No, the way Switchfoot reacted to crazy protestors did not “blow me away”. It made me rather concerned for the state of our common religion and what we perceive as “Christian” action and belief.
So think of it this way: should relationship-building with other people come from force and command, or should it simply emerge unprovoked? Imagine the people in that concert. They think the normal thing about the protesters – rah rah, they’re bad and stuff – and then band members need to tell them to go talk to those people. Strike one: only speaking to enemies with impetus via an external authority. Were they doing it before? No. Did they suddenly have a crisis of conviction? I doubt it. However, people in power tend to make people without power nervous.
And I say that truthfully: the protestors are in charge here, much as we would like to think otherwise. They believe (wrongly or rightly) wholeheartedly in their beliefs, and they are willing to call out other Christians on their decadence to the culture at large. Then the proponents of “Christian rock” intend to “love on” them as a form of response. After all, that’s what Jesus would do, right? Yet, I find this an utterly frightening concept.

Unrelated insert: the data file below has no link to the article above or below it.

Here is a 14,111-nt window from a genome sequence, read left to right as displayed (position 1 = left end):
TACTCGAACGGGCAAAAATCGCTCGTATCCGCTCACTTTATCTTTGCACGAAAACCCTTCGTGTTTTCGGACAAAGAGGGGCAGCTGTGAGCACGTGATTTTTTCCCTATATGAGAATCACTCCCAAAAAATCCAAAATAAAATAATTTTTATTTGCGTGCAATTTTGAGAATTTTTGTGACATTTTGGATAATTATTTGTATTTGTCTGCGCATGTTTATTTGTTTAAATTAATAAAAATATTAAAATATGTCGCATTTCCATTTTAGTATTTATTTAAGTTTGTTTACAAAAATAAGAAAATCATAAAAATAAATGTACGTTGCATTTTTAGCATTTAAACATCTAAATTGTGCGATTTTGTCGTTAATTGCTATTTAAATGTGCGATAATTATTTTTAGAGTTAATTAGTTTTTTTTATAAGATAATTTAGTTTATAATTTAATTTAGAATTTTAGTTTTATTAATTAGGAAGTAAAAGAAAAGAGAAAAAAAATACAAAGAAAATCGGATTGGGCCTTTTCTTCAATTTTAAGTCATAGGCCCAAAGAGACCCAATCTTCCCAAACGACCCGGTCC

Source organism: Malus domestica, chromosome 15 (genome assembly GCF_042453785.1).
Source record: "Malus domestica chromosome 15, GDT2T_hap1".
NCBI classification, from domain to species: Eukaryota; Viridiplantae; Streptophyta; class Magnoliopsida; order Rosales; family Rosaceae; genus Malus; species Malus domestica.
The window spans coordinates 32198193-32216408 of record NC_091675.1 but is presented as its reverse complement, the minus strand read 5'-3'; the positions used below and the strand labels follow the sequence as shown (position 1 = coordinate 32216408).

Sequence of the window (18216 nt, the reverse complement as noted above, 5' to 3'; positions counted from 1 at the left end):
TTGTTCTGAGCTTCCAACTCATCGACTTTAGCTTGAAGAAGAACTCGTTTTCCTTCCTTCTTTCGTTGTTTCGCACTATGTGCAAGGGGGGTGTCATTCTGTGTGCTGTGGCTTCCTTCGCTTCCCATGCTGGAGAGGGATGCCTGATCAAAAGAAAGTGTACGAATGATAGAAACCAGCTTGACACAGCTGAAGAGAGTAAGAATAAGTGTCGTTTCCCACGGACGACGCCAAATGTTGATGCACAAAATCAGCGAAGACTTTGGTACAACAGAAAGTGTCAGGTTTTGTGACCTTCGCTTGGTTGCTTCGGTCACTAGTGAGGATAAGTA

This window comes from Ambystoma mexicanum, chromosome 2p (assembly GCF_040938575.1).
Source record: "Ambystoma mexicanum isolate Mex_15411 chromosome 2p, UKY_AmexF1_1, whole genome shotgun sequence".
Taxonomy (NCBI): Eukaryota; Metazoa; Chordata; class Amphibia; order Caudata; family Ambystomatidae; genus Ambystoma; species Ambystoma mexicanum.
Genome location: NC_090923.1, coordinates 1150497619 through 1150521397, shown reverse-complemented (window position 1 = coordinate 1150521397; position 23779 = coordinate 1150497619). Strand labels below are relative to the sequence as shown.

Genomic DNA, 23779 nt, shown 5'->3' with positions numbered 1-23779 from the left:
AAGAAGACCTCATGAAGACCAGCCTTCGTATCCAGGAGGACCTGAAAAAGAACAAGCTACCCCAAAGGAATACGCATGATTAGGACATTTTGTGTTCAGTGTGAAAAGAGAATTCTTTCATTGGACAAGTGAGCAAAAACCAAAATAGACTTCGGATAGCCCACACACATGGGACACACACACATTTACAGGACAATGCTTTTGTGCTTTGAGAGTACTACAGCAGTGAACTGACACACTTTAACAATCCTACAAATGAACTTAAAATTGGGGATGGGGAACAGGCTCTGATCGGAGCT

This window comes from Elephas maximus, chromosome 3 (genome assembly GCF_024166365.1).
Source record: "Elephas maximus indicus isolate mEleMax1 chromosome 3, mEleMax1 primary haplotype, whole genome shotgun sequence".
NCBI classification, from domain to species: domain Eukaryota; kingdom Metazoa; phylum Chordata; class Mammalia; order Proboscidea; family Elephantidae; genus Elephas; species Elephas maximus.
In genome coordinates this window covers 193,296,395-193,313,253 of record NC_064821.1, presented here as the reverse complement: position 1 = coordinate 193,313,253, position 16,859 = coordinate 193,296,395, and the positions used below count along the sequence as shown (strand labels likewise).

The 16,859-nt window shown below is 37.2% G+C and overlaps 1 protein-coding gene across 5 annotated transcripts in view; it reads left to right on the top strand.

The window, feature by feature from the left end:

I find this less an expression of Christian love, and more an example of a subtle form of vengeance. Here’s those people we disagree – “love” them. But what does that love mean? Hypocrisy and pride come in many forms. We can feel superior to our enemies via “loving them”, and using our hegemonic version of love upon them. That’s not understanding at all; that’s just another imposition of your worldview upon another human being.
In psychology, they would call this a narcissistic defense. An exterior agent says that we’re wrong. We feel wrong, since someone has place themselves in opposition to our beliefs. There’s two subsequent responses to that opposition. First, we can accept it, see it for what it is, and accept the world as it is. That’s a tough response to do at first glance. Whether a boss chastises employees for not working hard enough as an appeal to motivate them or someone says something against you on Facebook, to do nothing in return either physically or mentally remains a difficult constraint. When Jesus says to turn the other cheek, he meant it.
But, we often take this as a sign that we don’t do any physical action against violence. We don’t see this in the psychological sense at all. What motivation drives you towards that love? Would you rather look, explain, or badger another person to see the contradictions, hypocrisy, or error of their beliefs? Most of us would say otherwise, of course, but smug satisfaction and feeling right often take precedence over love. They made us feel shame (not guilt, of course) over our enjoyment of rock music (in this case), and we know the truth (isn’t that what you must assume to approach random strangers and talk to them), so time to show them who’s boss. Revenge! Nietzsche calls it ressentiment, the morality of the “slave class” against those to which they cannot remove: